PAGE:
Haemophilus influenzae type B (HiB)

Gary Finnegan

Gary Finnegan

February 8th, 2011

Gary Finnegan

‘Haemophilus influenzae type b, or Hib, is a bacterium estimated to be responsible for around three million serious illnesses and an estimated 386,000 deaths per year, chiefly through meningitis and pneumonia. Almost all victims are children under the age of five, with those between four and 18 months of age are especially vulnerable. ’

Haemophilus influenzaeMore rarely, Hib is responsible for other life-threatening complications in young children, such as septic arthritis, an inflammation of the joints, and septicaemia, or blood poisoning, both of which also can have other causes. And it may lead to epiglottitis (a life-threatening inflammation of the flexible cartilage that covers the gap in the vocal cords during swallowing).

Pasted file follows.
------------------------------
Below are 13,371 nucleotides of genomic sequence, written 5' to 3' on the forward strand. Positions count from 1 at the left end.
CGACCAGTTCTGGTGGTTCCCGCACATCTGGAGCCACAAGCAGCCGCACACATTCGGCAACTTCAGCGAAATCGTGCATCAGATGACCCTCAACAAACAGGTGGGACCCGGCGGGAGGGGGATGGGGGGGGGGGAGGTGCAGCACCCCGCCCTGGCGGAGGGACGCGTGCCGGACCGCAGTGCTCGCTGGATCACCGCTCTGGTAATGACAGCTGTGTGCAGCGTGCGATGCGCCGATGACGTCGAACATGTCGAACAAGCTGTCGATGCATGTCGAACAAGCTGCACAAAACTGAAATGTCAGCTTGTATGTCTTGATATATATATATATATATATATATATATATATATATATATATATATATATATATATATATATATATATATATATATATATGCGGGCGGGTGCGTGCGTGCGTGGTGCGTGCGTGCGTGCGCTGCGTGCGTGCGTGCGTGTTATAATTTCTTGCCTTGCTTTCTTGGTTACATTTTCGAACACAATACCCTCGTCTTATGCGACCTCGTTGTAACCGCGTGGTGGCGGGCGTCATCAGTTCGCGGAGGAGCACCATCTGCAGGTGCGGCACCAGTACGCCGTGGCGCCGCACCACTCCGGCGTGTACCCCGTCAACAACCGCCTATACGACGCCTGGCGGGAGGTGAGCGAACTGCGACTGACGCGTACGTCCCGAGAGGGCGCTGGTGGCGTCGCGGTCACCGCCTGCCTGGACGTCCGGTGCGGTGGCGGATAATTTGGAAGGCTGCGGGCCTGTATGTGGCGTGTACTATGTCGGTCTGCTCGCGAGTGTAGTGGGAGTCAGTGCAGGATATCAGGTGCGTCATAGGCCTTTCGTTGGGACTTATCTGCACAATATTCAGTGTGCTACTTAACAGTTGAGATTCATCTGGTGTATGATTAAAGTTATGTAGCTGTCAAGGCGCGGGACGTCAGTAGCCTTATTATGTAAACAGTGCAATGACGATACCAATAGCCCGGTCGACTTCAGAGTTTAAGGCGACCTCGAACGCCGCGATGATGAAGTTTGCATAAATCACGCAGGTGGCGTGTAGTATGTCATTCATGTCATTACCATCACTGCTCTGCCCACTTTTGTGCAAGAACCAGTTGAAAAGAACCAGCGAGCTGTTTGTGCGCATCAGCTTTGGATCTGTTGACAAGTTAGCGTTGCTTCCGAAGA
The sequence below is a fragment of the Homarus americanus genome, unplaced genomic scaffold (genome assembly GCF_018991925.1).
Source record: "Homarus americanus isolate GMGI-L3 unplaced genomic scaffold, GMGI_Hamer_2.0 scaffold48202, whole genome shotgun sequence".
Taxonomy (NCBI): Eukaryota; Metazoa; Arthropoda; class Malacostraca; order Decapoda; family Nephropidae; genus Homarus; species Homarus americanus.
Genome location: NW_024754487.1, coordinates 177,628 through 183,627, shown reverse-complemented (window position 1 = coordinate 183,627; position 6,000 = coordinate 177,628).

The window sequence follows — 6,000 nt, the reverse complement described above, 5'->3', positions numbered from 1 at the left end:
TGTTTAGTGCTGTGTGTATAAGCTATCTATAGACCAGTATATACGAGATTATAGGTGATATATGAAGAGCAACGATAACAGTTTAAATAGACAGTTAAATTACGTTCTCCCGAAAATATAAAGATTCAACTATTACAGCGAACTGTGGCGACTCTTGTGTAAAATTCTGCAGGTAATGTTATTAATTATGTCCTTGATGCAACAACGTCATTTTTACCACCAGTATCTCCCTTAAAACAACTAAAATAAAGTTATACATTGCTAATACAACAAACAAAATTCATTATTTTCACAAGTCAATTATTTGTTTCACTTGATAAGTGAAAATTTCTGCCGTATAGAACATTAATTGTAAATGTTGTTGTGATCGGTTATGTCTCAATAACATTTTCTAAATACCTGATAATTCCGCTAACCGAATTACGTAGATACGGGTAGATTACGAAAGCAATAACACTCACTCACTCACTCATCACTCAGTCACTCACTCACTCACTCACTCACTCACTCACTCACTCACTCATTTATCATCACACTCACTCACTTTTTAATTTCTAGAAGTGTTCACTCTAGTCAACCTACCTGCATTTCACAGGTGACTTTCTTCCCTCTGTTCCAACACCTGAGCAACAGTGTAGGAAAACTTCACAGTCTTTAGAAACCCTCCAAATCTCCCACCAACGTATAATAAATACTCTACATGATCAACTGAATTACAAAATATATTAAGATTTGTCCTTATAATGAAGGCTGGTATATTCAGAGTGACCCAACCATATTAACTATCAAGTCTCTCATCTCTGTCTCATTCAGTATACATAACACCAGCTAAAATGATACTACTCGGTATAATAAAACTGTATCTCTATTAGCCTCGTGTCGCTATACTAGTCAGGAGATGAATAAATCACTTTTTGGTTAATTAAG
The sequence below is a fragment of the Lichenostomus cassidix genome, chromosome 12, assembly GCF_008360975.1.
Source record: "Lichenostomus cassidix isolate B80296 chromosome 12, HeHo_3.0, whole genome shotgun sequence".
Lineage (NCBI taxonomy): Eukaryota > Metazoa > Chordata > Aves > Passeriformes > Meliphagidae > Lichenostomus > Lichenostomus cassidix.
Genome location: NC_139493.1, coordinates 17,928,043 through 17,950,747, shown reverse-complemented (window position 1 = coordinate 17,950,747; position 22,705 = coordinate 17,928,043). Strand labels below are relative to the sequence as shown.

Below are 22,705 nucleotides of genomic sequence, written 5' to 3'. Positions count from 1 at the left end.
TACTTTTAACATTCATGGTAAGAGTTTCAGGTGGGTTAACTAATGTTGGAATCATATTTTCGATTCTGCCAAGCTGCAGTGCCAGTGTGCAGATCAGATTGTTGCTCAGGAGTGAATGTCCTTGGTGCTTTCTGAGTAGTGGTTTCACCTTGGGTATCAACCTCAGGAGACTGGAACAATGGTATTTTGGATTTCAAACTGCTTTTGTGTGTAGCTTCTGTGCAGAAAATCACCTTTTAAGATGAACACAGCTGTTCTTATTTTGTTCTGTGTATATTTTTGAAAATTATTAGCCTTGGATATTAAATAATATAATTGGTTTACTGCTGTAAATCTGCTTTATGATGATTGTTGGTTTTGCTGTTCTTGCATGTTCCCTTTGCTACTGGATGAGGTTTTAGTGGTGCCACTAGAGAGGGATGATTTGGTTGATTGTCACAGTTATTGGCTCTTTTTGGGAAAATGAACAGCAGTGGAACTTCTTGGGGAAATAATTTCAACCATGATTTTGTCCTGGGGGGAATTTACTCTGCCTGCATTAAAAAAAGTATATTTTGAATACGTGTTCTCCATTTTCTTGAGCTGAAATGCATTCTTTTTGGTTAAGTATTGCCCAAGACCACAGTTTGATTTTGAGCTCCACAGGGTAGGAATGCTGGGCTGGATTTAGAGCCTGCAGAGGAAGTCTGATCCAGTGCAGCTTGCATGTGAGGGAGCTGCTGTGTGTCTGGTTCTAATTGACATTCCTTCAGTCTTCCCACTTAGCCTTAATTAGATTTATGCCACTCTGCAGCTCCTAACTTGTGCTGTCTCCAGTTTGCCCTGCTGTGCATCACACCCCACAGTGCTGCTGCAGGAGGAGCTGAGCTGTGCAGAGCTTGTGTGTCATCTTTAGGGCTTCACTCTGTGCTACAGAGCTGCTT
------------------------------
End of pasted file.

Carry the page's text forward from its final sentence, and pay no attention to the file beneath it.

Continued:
While HiB infection can be fatal, it can also leave survivors with permanent disabilities such as mental retardation or deafness.

A highly effective vaccine was developed in the 1990s and is recommended by the World Health Organisation (WHO) “where resources permit” and the burden of disease is established.

(Note: the bacterium does not cause influenza, although its name can cause confusion.)

Click here to read more.

This article is part of a series compiled by Vaccines Today to raise awareness of European Immunization Week 2011 which runs from 23-30 April